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The Right Stuff ()

National Book Award: Non-Fiction

    As to just what this ineffable quality was. . .well, it obviously involved bravery. But it was not
    bravery in the simple sense of being willing to risk your life. . .any fool could do that. . . . No, the
    idea. . .seemed to be that a man should have the ability to go up in a hurtling piece of machinery and
    put his hide on the line and then have the moxie, the reflexes, the experience, the coolness, to pull it
    back in the last yawning moment--and then to go up again the next day, and the next day, and every
    next day. . . . There was a seemingly infinite series of tests. . .a dizzy progression of steps and
    ledges. . .a pyramid extraordinarily high and steep; and the idea was to prove at every foot of the
    way up that pyramid that you were one of the elected and anointed ones who had the right stuff and
    could move higher and higher and even--ultimately, God willing, one day--that you might be able to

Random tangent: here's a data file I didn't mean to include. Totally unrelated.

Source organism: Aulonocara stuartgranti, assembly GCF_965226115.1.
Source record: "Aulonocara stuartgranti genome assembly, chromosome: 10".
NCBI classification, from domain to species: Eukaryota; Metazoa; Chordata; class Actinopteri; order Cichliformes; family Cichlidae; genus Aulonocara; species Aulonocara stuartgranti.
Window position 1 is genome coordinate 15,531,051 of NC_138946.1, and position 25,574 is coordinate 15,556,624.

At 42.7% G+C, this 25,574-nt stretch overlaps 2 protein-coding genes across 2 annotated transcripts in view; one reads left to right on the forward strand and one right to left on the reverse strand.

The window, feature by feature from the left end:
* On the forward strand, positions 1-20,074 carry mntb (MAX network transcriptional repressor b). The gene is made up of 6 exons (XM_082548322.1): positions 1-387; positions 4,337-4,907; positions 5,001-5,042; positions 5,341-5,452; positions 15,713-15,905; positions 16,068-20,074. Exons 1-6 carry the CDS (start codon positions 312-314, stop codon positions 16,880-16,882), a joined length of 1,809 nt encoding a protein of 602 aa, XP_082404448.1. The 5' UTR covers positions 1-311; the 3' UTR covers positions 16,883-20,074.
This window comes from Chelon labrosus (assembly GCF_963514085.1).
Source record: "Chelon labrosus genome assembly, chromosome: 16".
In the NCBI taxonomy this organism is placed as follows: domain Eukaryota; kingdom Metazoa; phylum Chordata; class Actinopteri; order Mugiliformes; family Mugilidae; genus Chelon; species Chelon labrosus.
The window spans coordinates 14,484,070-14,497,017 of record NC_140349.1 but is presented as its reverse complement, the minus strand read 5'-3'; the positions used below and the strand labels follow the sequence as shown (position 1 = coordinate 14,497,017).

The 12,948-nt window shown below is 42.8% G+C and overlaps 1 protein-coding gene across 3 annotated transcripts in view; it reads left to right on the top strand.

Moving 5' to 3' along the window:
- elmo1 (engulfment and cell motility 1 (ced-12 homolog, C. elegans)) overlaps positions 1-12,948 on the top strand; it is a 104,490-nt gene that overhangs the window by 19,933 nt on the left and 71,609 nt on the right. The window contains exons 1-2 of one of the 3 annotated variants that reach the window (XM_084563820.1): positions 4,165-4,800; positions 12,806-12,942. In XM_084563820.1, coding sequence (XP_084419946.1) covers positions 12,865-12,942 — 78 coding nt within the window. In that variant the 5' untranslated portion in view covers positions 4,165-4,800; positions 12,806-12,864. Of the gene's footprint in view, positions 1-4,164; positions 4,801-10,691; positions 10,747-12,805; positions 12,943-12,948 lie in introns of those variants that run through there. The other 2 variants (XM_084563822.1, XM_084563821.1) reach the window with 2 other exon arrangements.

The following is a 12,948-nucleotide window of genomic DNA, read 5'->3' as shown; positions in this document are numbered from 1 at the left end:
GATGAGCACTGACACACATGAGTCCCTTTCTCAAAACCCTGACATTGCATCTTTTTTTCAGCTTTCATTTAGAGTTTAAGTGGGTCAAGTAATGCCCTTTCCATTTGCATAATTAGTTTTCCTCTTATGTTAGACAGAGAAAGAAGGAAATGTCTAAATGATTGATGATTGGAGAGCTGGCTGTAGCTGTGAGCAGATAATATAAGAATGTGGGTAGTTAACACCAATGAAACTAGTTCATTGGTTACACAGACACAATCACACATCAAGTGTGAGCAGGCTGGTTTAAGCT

join that special few at the very top, that elite who had the capacity to bring tears to men's eyes, the
    very Brotherhood of the Right Stuff itself.
           -Tom Wolfe, The Right Stuff

I don't know whether Tom Wolfe invented New Journalism or merely noticed that it was aborning,  even he would probably credit Truman Capote's In Cold Blood, but he's certainly one of the greatest practitioners and The Right Stuff one of his greatest achievements.  The essence of this "new" writing style was that non-fiction writers would write with a distinct authorial voice and would utilize the techniques of the novel.  Most importantly,  rather than having the story exist solely to convey facts, the facts were to serve the story.  This allowed the writer some license to play with reality a little, as long as the story remained "true" and it allowed the writer to aim for telling big truths, those which would frequently lie beyond the perspective of a conventional story.